Columnists > Voices

Marriage proposal

Finding the right reasons to tie the knot

Issue: "The cost of war," Feb. 15, 2003

A FRIEND OF MINE, A TRUE BROTHER IN CHRIST, recently suggested it would be prudent for me to remarry-and he had a prospect. The phone call put my little brain in a tizzy for about two days. But even as I finally declined the offer to meet Mr. X, I could not help but feel a certain admiration for my friend's approach, his practical, swimming-upstream-of-culture approach.

I have learned only one thing about marriage that I didn't know 23 years ago when I first tied the knot, and here it is: People get married for reasons. That would seem to be a truth too banal to mention. Nevertheless, it has been for me a paradigm shift, with subsidiary shifts all over the place: Your child is never angry for no reason, no one just drops by without a purpose, and there is never an insult in jest that does not conceal deep waters of discontent.

Let my wedding present to you young stags and gazelles, itching to leap across the mountains and bound the hills, be to share this insight about reasons, about the hidden calculations of the marriage bargain, which have been all but totally obscured in our generation by the mythos of Roman Holiday with Audrey Hepburn and Gregory Peck.

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The Asians have known it all along. My late Korean-born husband told me about chungmae, or traditional arranged marriage, in which his political clout and her economic wealth are all thrown into the hopper in the presence of a paid matchmaker, and hammered out like any business deal. ("First comes marriage, then comes love.") In a modern variant, my own sister-in-law and her spouse are a happy product of this custom-his contribution being a doctorate in dentistry, and hers a reputation for virtue (i.e., she was a virgin). Hey, it's not my style, but it does have the advantage of bringing out in the open that there are other realities in the world besides endorphin surges.

Dare the Christian be less intentional, less practical, less reason-driven, than the Korean matchmaker? Will he follow God's law in every other sphere of his life ("Do not murder," "Do not steal"), but then mumble vaguely about "Christian liberty" when it comes to the biggest decision of all? For even liberty must have reasons, and if it doesn't, Satan will be happy to suggest some. "Christian liberty does not mean 'do whatever you feel like because the Bible's muddy.' It does mean careful consideration not just of the Bible, but of the particular situation you happen to be in" (Dr. D.C. Davis, professor of history).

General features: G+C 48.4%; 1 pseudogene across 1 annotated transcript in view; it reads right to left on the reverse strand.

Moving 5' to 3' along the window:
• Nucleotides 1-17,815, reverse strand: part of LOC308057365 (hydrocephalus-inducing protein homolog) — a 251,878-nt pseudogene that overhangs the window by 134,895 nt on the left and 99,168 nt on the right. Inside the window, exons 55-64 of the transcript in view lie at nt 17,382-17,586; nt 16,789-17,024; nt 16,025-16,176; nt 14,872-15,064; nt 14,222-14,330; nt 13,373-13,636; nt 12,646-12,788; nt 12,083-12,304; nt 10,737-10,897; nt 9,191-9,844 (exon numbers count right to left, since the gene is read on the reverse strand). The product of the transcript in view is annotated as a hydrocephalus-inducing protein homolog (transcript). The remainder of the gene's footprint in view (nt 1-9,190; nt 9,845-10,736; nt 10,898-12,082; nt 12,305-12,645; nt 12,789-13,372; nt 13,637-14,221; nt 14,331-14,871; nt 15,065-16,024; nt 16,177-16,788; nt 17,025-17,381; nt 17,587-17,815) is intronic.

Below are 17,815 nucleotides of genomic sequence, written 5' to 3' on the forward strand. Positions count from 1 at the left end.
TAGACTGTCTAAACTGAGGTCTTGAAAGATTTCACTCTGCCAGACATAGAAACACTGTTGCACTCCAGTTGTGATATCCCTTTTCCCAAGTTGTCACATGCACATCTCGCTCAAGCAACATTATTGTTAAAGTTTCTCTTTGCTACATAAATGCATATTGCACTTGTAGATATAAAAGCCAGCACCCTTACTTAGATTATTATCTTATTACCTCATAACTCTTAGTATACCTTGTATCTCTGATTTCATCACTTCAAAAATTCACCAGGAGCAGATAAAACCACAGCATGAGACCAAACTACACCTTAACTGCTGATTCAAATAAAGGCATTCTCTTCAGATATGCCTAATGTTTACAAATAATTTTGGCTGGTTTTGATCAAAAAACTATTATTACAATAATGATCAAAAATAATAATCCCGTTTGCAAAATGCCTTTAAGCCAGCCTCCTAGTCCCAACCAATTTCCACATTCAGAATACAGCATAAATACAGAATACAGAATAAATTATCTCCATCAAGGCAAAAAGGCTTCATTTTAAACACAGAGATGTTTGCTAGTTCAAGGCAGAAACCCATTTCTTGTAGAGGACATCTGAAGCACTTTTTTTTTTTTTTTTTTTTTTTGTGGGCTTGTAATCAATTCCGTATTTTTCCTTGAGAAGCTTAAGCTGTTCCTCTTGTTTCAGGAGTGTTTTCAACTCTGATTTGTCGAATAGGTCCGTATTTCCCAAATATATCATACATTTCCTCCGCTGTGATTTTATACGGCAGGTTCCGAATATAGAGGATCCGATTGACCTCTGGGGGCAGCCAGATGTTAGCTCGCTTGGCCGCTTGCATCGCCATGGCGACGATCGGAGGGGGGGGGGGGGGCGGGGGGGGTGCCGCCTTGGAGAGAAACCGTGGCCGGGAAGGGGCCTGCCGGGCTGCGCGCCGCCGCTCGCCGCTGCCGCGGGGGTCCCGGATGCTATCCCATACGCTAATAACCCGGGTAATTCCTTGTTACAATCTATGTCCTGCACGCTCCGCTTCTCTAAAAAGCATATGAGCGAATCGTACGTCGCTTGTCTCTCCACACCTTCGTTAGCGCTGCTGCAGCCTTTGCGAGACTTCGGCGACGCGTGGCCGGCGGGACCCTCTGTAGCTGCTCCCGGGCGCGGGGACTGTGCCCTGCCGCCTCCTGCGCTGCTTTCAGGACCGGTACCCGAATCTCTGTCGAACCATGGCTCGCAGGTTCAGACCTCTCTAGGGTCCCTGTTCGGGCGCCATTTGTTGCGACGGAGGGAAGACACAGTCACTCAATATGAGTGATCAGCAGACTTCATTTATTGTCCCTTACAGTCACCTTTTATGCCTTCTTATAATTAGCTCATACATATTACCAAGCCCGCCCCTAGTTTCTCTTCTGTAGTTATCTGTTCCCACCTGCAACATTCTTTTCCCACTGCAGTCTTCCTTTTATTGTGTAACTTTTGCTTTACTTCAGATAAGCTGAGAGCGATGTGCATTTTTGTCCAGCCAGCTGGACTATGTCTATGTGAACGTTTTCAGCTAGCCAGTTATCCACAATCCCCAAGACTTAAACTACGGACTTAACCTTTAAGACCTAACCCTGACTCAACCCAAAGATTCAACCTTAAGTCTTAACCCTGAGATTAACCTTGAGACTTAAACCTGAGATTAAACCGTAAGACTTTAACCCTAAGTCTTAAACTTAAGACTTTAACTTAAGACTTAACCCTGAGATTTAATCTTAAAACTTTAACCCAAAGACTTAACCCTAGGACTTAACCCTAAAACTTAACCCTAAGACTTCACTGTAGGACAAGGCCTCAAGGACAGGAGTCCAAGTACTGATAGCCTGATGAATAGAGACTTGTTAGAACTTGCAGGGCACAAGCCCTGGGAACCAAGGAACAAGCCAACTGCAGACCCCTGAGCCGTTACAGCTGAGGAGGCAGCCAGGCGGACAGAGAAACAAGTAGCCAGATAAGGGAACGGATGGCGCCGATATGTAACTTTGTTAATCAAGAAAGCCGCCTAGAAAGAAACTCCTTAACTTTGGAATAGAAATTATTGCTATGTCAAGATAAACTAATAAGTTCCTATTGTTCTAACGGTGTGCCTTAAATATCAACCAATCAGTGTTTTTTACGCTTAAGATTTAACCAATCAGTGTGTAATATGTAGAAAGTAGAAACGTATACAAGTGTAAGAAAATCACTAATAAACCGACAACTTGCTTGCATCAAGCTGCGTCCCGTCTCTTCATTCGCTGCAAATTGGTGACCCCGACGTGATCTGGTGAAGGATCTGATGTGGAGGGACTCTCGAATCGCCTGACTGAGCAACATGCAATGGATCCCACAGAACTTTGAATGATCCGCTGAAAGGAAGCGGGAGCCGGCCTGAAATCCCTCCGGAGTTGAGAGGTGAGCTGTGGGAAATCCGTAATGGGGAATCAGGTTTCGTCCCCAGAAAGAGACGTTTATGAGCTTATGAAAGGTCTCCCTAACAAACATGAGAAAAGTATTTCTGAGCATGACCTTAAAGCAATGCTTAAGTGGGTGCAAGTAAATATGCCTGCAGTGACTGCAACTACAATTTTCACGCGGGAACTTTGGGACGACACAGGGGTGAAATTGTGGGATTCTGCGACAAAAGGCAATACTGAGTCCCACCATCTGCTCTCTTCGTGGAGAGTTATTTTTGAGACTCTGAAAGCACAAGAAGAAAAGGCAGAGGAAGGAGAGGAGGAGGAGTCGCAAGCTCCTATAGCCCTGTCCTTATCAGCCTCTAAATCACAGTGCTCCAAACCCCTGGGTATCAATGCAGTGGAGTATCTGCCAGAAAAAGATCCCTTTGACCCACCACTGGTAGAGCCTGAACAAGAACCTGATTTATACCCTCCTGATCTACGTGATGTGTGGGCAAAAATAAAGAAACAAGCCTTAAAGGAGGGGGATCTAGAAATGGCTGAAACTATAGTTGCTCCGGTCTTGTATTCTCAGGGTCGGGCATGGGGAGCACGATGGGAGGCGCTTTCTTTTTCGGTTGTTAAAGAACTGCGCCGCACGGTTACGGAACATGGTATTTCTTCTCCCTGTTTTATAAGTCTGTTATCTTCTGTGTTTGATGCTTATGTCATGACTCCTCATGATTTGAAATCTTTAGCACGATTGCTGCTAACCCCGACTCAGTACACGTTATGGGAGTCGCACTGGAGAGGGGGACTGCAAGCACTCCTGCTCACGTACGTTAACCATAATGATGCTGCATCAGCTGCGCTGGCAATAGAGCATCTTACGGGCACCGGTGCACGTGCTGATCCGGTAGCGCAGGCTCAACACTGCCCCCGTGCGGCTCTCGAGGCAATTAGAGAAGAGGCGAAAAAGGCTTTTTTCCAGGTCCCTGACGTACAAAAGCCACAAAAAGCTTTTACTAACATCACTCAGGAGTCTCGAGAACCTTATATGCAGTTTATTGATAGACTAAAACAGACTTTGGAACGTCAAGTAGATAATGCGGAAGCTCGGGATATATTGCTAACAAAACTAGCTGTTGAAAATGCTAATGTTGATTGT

Back to John Frame's "triangle" (WORLD, May 18, 2002): First, know the kingdom of God. Second, know the situation. Third, know yourself. Go the entrepreneurial marriage-broker one better and lay all on the table: What is clear in Scripture? What are the goals of the kingdom of God? How would the kingdom be advanced by our matrimonial union? What are my gifts and ministry? What are hers? Would we be more together than apart?

Then down to the nitty-gritty: Does he like to pray? (Don't tell yourself what great prayer times you'll have together once you're married if you never get around to praying now.) Does she see her role as to "do him good and not harm all the days of her life"? (Behold the high and low calling of the wife-neither vaingloriously self-exalted nor lacking in nobility.) Your beloved wants to get married for a reason; find out what it is. You have secret reasons too; find out what they are.

And about triangles, have you configured yourselves in that geometrical form-with God at the top, the primary relationship of each of you, the One who makes the center hold, the One alone to whom you look for fullness when you disappoint each other, as you will? For if there be any other at the apex-whether chungmae economics or Roman Holiday infatuation-they will surely go bad on you. "Love ... begins to be a demon the moment he begins to be a god" (C.S. Lewis, The Four Loves).

People get married for reasons. You can learn that now before you're married, or you can learn it after the fact-take your pick. Marriage calls for more, not less, hard-nosed examination up front, for sterner stuff than even that possessed by hard-boiled Korean matchmakers. And for my money, the reason must be the kingdom of God.

My friend who called was on that wavelength. We may agree or disagree on the particulars, but we understand each other's language. Young child of God, find someone who speaks that language too, who has good reasons-and marry that person.

Andrée Seu
Andrée Seu

Andrée is the author of three books: Won't Let You Go Unless You Bless Me, Normal Kingdom Business, and We Shall Have Spring Again.


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